Locked Out in Mexico

by Jan Baross

 

It was a bucolic morning in the small Mexican town of San Miguel de Allende. The young cleaning woman was mopping my apartment as she does every Tuesday. Having gracefully escaped another Oregon winter, I breathed in the warm air under a brilliant blue sky.

A friend, a high-strung woman in her sixties, had stopped by to help with the sticky lock on my front door. We had to hurry and solve the problem because she needed to meet a new client in half an hour.

I hurried outside the orange adobe wall that encloses my house while she waited inside with a second key. I locked the door and then tried to open it. The lock broke. I was horrified. I had locked her in. 

She rattled the metal door like a mad woman. “I will not be detained!” There was an edge of hysteria in her voice. My anxiety rose even higher when I heard the cleaning woman pleading. “Alto!” (Stop!)

Above the wall I saw my friend hauling a ladder up the metal stairs to the third floor roof garden.  “I’m getting out of here!” she yelled down to me. “I’ve got things to do!”

There was no way to get safely down to the next roof even with a ladder.  I panicked and yelled for her to wait until I got a locksmith. She could have used the phone in my house to call a locksmith but apparently that solution was not immediate enough. In Mexico, where time has a meaning all its own, it could be hours or even days before anyone came. To save my friend from herself, I had to find a phone and get a locksmith as quickly as possible.

The Mexican couple next door didn’t speak English and couldn’t help me. I ran around the corner to the home of an older European couple I’d never met. They were kind, but had no telephone book or computer for information.

I remembered the apartment manager eight blocks away who had the answer to any crisis. I ran to her house and was let in just as her landline rang. It was the neighbor in back of my house. Through the phone I heard her screaming to someone, “Don’t jump!”

A cell phone on the couch began ringing. The manager grabbed it. The woman who owned my apartment was calling from her home in the U.S. She’d received a strange phone call about someone jumping off her roof and wanted to know what was going on. The manager finally put them both on hold and promised me she would call the neighborhood handyman and a locksmith as soon as she settled her two phone calls.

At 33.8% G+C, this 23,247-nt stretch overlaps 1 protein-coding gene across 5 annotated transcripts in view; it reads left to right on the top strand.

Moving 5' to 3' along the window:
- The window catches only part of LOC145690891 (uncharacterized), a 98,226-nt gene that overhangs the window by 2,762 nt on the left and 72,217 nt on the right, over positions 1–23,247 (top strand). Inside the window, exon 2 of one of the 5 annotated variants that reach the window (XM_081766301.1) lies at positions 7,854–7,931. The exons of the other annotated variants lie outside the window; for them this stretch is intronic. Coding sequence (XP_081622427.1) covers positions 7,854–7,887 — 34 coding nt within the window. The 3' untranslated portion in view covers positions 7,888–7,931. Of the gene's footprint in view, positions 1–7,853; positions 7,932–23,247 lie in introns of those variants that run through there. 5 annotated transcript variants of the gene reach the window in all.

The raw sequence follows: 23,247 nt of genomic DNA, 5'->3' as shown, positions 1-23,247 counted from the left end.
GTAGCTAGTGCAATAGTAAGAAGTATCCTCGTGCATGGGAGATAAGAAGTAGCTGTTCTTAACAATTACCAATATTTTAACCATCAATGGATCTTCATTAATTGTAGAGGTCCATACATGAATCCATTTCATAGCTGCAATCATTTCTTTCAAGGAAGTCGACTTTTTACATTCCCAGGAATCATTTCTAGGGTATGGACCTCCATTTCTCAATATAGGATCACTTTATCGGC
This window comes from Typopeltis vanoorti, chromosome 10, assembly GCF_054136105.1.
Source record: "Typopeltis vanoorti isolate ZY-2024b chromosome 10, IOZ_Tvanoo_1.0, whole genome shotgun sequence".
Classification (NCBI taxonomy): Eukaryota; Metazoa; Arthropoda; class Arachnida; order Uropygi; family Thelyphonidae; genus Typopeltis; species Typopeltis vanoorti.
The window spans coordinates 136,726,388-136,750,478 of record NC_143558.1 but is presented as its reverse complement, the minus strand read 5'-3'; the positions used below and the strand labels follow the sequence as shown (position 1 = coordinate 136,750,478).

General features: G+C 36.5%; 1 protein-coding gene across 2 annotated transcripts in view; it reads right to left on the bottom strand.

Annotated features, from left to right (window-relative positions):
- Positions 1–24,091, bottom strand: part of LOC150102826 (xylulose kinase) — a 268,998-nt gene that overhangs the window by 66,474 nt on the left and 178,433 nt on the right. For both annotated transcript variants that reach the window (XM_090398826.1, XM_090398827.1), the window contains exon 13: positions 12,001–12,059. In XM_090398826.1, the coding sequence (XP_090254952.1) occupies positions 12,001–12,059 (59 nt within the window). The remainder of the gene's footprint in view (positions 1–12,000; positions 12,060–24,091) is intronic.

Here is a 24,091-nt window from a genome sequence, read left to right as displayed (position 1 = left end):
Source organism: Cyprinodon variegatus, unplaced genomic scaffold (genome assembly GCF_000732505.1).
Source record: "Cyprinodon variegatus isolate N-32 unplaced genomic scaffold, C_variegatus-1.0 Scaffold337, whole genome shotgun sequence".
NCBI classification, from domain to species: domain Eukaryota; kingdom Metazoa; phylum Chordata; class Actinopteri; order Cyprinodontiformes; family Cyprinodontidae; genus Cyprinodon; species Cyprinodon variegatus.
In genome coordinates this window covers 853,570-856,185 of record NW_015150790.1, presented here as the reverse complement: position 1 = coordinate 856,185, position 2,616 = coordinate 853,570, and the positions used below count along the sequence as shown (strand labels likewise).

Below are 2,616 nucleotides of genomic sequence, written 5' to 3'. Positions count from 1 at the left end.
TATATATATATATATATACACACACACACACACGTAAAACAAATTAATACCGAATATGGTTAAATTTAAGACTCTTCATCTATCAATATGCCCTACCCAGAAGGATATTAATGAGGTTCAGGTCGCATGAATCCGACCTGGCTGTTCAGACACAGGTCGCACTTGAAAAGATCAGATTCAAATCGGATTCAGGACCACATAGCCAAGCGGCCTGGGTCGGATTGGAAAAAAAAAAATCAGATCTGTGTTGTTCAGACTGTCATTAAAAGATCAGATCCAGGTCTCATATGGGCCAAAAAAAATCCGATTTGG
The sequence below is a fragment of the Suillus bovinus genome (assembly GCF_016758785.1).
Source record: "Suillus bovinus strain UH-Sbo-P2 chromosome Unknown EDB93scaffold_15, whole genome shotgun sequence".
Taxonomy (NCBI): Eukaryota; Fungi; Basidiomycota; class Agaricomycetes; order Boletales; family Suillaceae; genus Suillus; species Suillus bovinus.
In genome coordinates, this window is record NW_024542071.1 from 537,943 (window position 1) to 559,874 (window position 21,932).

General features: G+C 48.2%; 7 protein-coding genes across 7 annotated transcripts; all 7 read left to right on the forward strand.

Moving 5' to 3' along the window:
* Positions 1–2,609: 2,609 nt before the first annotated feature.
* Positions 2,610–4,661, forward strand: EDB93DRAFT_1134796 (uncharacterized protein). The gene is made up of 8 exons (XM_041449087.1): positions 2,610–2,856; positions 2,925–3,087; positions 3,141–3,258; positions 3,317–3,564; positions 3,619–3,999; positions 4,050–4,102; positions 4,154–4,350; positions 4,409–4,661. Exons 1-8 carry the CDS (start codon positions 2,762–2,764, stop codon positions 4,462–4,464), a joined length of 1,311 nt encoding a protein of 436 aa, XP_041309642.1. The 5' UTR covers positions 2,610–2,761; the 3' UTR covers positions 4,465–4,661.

The day was heating up. I ran back to the apartment and hoped my friend was still ambulatory. As I rounded the corner, she was standing on the cobblestone street in front of my building holding the ladder. She was grinning with a sense of triumph that only looks good on ten-year-old boys. She couldn’t wait to relate her prowess. First climbing, lowering and jumping down to the next rooftop from the ladder, hauling it over rooftops until she found one low enough to descend into the street. It was freaky and a bit miraculous that she was still intact. We both knew people her age who had demolished their brittle bones and died doing things far less risky. Waving goodbye to me and my locked door, she was on to her appointment with no sense of how badly she had shaken up the neighborhood.

 “Lo Siento!” (Sorry!) I shouted through the wall to the cleaning woman who said she had another house to clean. When the handyman finally showed up, he climbed over the fifteen-foot wall with the ladder and removed the broken lock from inside. As the door swung open, the young cleaning woman bolted past him and out into the sweltering sun. She said she was still trembling from watching my older friend slide off the rooftops. I handed her more pesos than her normal wage. Whatever the tip for trauma, I hoped she felt compensated.

It was a relief to be in my inner courtyard and out of the sun. The departing handyman gave me the number of the locksmith who was supposedly arriving any minute. Being on time in Mexico is considered just plain rude, but I still called to speed up the process. Miraculously, the young locksmith appeared only half an hour after he said he’d be there. Installing the new lock in the warped metal door made his work long and hard. The scorching afternoon wore on until it was finally done. I was exhausted after handling one more little Mexican crisis.

Dragging myself into the kitchen for a cup of soothing tea, I discovered the gas was out. I had never had to deal with maintenance problems in any of my previous rentals. I called the harried apartment manager who gave me the number of the gas company that would fill the tank on the roof. “Manaña,” was the only word I understood in the conversation.

Until sometime tomorrow, no shower, no tea and no hot dinner.

I sighed and calmed myself on the couch with a cold soda and handful of granola, repeating the old mantra, “This is Mexico.” (Don’t take it personally, that’s just the way things are here.) I found myself smiling at the obvious conclusion. Being alive and well with solvable problems in Mexico is still as good as it gets.

 

Jan Baross is a writer and artist. Her magical realism novel “Jose Builds a Woman” won first place for fiction. She has a series of illustrated travel books, (Paris, Mexico) and Cuba, coming soon. Available on Amazon. She’s also had a career in documentary films.     

 

 

 

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